A collection of 11,000 microbes capable of breaking down dangerous chemicals and pollutants is being licensed by LSU for use by a national environmental services firm.
The agreement with Cameron-Cole LLC sets a precedent for potentially licensing LSU's microbe library to other industry partners, the university said Friday.
LSU Environmental Sciences Professor Emeritus Ralph Portier developed the microbes library at LSU over the nearly 40 years he has helped private companies as well as local, state and national government organizations mitigate a wide range of environmental hazards in the U.S. and across the globe.
Microbes can be used to break down such things as fuels, plastics, herbicides and pesticides.
Cameron-Cole has previously worked with LSU scientists on specific projects for clients in the manufacturing, petrochemical, construction, waste management and military industries for over a decade. Much of that work has been sourced from Portier’s 11,000-organism bioremediation library.
Now, Cameron-Cole will have that resource directly at its fingertips through its licensing agreement with LSU. The company has offices in Boulder, Colorado; Oakland, California; Pensacola and Tallahasse, Florida; Roan Mountain, Tennessee; and Beverly, Massachusetts, according to its website.
Portier’s library can be described as a collection of microorganisms and recipes that Cameron-Cole can use to design unique microbial communities to help its clients manage industrial and petrochemical waste before it becomes pollution, the university said.
“Remember, hazardous waste is just carbon in the wrong form and in the wrong place," Portier said.
“Bioremediation is an attractive approach because you’re using a decomposer and the natural carbon cycle to clean something up,” Portier said. “Microbes are lazy,” he said. “They chew up the easy stuff first."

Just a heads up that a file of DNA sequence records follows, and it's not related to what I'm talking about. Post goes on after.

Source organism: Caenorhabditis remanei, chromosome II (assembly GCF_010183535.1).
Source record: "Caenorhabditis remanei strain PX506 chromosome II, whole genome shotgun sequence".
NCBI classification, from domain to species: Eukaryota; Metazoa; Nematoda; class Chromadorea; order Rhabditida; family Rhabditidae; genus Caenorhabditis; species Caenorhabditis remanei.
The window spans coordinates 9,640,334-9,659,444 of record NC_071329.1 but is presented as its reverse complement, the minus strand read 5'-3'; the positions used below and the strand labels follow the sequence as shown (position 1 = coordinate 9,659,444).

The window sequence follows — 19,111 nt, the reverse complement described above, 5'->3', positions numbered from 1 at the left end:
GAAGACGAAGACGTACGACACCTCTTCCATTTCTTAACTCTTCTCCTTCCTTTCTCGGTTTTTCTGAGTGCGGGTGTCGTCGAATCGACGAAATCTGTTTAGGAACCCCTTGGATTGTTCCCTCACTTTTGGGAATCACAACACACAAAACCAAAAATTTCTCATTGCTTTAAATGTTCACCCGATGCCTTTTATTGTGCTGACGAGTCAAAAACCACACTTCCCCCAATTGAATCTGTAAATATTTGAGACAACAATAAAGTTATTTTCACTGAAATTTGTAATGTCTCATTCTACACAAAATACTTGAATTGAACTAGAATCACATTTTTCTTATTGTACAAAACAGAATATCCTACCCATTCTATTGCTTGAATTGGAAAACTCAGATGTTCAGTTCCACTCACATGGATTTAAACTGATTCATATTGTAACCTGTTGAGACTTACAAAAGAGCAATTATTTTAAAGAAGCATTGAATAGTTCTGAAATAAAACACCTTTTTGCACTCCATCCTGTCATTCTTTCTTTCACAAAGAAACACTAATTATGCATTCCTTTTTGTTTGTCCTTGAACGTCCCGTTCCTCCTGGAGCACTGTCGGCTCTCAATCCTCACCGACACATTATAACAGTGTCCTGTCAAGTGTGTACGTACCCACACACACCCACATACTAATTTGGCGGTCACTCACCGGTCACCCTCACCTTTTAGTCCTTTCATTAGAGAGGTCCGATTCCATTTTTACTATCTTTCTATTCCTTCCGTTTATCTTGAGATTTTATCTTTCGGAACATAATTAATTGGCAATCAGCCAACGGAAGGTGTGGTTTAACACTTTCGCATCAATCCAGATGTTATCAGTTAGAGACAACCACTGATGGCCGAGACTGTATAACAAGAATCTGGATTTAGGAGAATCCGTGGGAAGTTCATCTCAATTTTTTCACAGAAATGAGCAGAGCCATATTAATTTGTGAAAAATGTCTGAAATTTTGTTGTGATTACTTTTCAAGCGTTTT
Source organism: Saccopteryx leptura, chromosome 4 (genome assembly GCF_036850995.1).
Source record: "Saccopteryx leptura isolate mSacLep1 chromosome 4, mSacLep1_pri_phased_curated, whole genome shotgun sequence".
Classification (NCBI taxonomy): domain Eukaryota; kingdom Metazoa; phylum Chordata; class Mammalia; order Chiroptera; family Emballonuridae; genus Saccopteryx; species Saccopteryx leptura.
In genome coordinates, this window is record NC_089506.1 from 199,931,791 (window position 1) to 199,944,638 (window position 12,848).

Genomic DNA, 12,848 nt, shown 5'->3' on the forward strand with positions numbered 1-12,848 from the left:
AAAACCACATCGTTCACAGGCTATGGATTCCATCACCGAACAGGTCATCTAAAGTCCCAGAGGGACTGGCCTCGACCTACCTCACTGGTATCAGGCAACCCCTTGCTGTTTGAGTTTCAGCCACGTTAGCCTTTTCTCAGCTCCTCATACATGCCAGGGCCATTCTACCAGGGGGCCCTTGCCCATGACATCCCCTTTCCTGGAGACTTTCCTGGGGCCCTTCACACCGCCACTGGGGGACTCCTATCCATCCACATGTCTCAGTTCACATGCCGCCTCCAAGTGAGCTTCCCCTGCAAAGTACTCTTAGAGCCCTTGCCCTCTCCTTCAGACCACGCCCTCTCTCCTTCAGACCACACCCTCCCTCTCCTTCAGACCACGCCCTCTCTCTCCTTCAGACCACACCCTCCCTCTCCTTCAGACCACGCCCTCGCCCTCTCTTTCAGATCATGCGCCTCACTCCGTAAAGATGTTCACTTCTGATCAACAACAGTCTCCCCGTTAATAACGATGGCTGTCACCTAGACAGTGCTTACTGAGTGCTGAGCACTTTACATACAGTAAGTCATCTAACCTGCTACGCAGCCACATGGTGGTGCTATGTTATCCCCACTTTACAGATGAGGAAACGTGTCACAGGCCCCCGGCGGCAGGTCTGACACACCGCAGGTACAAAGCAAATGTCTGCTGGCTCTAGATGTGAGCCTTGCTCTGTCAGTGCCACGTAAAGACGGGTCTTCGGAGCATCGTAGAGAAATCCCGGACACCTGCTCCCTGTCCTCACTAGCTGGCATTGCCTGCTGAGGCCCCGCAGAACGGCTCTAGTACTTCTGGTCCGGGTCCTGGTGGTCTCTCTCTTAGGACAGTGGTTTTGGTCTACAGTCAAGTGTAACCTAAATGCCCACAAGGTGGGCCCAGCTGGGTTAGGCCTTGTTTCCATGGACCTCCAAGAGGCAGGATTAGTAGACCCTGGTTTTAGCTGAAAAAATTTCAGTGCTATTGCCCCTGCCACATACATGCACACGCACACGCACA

For most of his career, Portier — an expert on ecotoxicology and bioremediation — designed custom bioreactors, or microbial habitats, to do just that. The bioreactors range in size from something close to an ink pen to tanks as tall as four-story buildings. In some cases, Portier and his team would chain different bioreactors together to perform complex remediation tasks more efficiently. Portier has worked with cleaning up wastewater and ground water and soil and sediments.
To date, some 265 sites across the country and 12 international sites have been remediated using LSU biotechnology patents and intellectual property developed by Portier. Some of the projects he’s been involved in include the cleanup of an oil refinery in Ascension Parish; a creosote wood treatment factory in Baldwin, Florida; an army ammunition plant in Karnack, Texas; and a wool scouring mill in Yorkshire, England.
“This agreement will enable us to work even more closely with LSU’s core resources to expand our bioremediation capabilities,” said Tim Hobbs, Cameron-Cole’s chief operating officer and principal hydrogeologist. “These microorganisms have proven to be effective on hydrocarbon fuels, chlorinated hydrocarbons and pesticides or herbicides, transforming them into harmless compounds.”